Warrior class

An interview with One Bullet Away author and former marine Nathaniel C. Fick.

Warrior class
A marine in Baghdad: Nathaniel Fick. Photo courtesy of Nathaniel Fick.

After studying classics at Dartmouth, Nathaniel Fick enlisted in the Marines and led his platoon into Afghanistan and Pakistan in autumn 2001. As a Recon Marine, he took part in Operation Iraqi Freedom. He left the Marines in 2003 as a captain and wrote One Bullet Away: The Making of a Marine Officer. He now heads up the Center for a New American Security, a think tank in Washington, D.C. This September, he came to the Mission Campus to deliver the Regan Lecture, sponsored by the Markkula Center for Applied Ethics. Afterward, Fick spoke with SCM.

SCM: What do you see as the role of ROTC programs at colleges?

Nathaniel Fick: My serving in the Marine Corps goes back to a conversation at my alma mater. In the late ’90s, Tom Ricks, who was then the Wall Street Journal’s military correspondent, gave a talk about the military and civilian relationship, and he advocated for ROTC on campus. Afterward, a professor stood up and said, “Mr. Ricks, ROTC will militarize our campus and threaten its culture of tolerance.” His response was, “No, you’re wrong, what it’ll do is liberalize our military.” He meant that it will help ensure that the military is a cross-section of society, and that when the military goes to war, everyone in our society goes to war.

SCM: How is ROTC changing?

Fick: The big obstacle to ROTC on college campuses has been “don’t ask, don’t tell.” The claim on the part of many was that DADT was a discriminatory hiring practice, so you couldn’t have recruiting officers or ROTC on campus. With the repeal of DADT, it will be interesting to see if that was the real reason to campus opposition to ROTC or if it was a fig leaf for something else.

SCM: Have you seen any indications as to what reactions to the DADT repeal will be?

Fick: Just a couple. I’ve had the privilege of being out with some military units since the repeal. In the ranks this is the dog that didn’t bark—nobody really cares. We’re a decade into fighting a pair of wars and people care a whole lot more about the competence of the people to their left and right than their personal behavior. You’re also seeing the return of ROTC to some college campuses. In one high-profile example, President Faust of Harvard has very publicly announced his support of ROTC.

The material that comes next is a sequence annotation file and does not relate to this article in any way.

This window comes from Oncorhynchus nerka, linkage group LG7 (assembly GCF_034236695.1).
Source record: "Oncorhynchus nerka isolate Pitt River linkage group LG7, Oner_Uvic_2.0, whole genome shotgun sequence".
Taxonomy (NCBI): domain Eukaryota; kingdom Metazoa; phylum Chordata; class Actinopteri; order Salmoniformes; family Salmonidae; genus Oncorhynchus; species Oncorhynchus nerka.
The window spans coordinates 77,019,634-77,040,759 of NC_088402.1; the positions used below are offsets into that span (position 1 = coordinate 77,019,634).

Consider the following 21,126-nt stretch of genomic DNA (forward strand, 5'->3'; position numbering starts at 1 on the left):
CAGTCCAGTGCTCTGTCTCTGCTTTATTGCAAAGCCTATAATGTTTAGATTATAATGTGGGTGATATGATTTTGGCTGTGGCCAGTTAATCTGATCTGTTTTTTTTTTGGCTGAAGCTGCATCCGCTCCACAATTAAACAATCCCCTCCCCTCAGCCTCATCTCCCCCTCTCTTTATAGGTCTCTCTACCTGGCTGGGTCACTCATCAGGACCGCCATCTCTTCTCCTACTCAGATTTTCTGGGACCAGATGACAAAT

SCM: What about the gulf between military and civilians?

Fick: I had a lot of college classmates and some professional colleagues who don’t understand why anybody would serve. That feeling is based on misconceptions, primarily that the military is all about being a goose-stepping automaton, and that’s not true. The reality is you’re hard-pressed to find a place in American life where young people have as much leadership, authority, and responsibility as they do in the military. There’s a sense among many in uniform that they are a class apart. That’s helpful to a point, but you don’t want a warrior class that holds the society it’s defending in contempt. One of my favorite lines about civilian-military relations is: A nation that draws too great a distinction between its scholars and warriors will have its thinking done by cowards and its fighting done by fools. We can’t afford either.

SCM: I’m glad you mentioned Tom Ricks earlier, because I wanted to ask you about something I read on his blog. He mentions an idea proposed by professor Andrew Bacevich of forming a bipartisan commission that would “evaluate the military experience of the last decade.” If asked to join that commission, how would you sum up the last 10 years?

Fick: Bacevich teaches at Boston University. He’s a fascinating guy. Not only is he a trained historian and political scientist, but he’s a retired Army colonel and one of the most outspoken challengers to the notion of American imperialism. He’s quick to suggest the limits to American power. He also has a personal connection because his son was killed as a junior army officer while serving in Iraq, but professor Bacevich is on the record with all of these arguments long before his son’s death.